The European Central Bank (ECB) has been in existence for almost 20 years and more if one considers its immediate predecessor the European Monetary Institute (1994–1997). During these two decades the ECB has become an established institution. It secures price stability and further increased its reputation as a lender of last resort during the financial crisis and its aftermath. In the 2010s, in response to the global financial crisis and the sovereign debt crisis, the ECB has also taken on the role of supervisor of the financial system and monitors developments in the Euro Area financial sector. Political science literature on the ECB can be subdivided into different strands. One strand looks at the ECB as just another central bank and hence examines its role as a central bank with the usual instruments. Another strand of literature examines the role of the ECB as an institution that is insufficiently embedded into democratic checks and balances. This perennial criticism of the ECB was born when the European System of Central Banks (ESCB) was created to be independent from political influence. A third strand of the literature is newer and examines the unorthodox steps that the ECB (and other central banks) took, and have taken, to offset the financial crisis and the ensuing economic crisis. An analysis of European integration and the political economy of the Euro Area can contribute to a better understanding of why the ECB has taken a proactive role. The political science research of the ECB is discussed here as well as the various dimensions of research conducted on the ECB.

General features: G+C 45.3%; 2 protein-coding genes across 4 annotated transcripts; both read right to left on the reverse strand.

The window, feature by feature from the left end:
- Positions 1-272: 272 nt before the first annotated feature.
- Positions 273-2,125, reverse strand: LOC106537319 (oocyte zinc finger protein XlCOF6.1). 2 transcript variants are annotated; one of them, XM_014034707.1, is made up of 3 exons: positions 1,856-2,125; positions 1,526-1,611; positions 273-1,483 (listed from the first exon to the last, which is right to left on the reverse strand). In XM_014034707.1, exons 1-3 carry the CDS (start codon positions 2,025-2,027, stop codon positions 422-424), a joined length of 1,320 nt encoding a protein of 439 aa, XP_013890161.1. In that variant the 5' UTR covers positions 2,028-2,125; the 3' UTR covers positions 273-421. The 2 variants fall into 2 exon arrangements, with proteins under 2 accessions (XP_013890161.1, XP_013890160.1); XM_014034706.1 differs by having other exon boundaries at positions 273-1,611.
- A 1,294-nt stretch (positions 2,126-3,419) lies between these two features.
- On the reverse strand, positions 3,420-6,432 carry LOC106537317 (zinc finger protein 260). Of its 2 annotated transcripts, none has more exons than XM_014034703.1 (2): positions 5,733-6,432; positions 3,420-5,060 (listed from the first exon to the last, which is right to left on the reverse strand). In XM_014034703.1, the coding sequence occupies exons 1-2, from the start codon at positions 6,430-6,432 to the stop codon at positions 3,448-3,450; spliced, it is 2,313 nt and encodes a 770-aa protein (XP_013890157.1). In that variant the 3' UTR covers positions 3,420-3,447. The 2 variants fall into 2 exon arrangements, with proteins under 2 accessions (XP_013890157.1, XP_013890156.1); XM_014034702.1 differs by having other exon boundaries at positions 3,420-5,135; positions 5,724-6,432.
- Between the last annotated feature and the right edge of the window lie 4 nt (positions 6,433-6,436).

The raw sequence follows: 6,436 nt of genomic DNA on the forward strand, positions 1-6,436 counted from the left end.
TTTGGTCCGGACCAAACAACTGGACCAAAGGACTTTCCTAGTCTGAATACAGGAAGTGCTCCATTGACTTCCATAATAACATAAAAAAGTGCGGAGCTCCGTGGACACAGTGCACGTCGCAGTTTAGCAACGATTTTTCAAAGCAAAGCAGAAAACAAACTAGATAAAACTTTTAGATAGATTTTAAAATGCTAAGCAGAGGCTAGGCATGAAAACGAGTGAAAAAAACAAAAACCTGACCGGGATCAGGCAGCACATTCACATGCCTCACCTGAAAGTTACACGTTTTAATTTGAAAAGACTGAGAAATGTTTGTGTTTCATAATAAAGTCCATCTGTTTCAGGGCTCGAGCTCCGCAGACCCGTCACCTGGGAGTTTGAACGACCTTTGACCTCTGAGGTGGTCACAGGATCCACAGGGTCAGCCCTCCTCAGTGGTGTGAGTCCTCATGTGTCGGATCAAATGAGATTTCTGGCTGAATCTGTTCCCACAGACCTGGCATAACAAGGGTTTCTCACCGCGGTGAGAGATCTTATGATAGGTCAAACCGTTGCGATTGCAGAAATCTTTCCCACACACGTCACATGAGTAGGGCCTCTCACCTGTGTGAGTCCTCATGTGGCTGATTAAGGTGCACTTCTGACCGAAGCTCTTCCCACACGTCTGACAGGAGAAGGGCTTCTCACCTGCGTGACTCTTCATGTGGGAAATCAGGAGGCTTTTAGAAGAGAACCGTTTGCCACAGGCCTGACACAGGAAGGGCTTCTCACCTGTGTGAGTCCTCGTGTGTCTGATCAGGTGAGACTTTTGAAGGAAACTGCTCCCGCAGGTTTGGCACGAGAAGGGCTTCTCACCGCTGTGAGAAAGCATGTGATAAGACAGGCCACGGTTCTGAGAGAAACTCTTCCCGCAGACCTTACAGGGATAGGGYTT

Elissaios Papyrakis and Lorenzo Pellegrini
The resource curse hypothesis suggests that countries that are rich in natural resources are more likely to experience poor economic growth and other developmental problems. Latin American countries show a mixed picture, confirming the idea that the resource curse is not a deterministic phenomenon and that dependence on, rather than abundance of, natural resources is associated with developmental failures. When looking beyond the nation state, local communities may benefit from royalties accruing to regional governments, often, though, at the expense of other socioeconomic liabilities (as in the case of negative environmental externalities). The case of Ecuador is in many ways exemplary of the resource curse in Latin America and the failure of policies to overcome the curse. While the country was always a commodity exporter, the intensification of extractive activities and the expansion of the extractive frontier (over the last five decades) intensified the severity of boom-and-bust cycles and compromised socio-environmental values in the vicinity of extractive activity.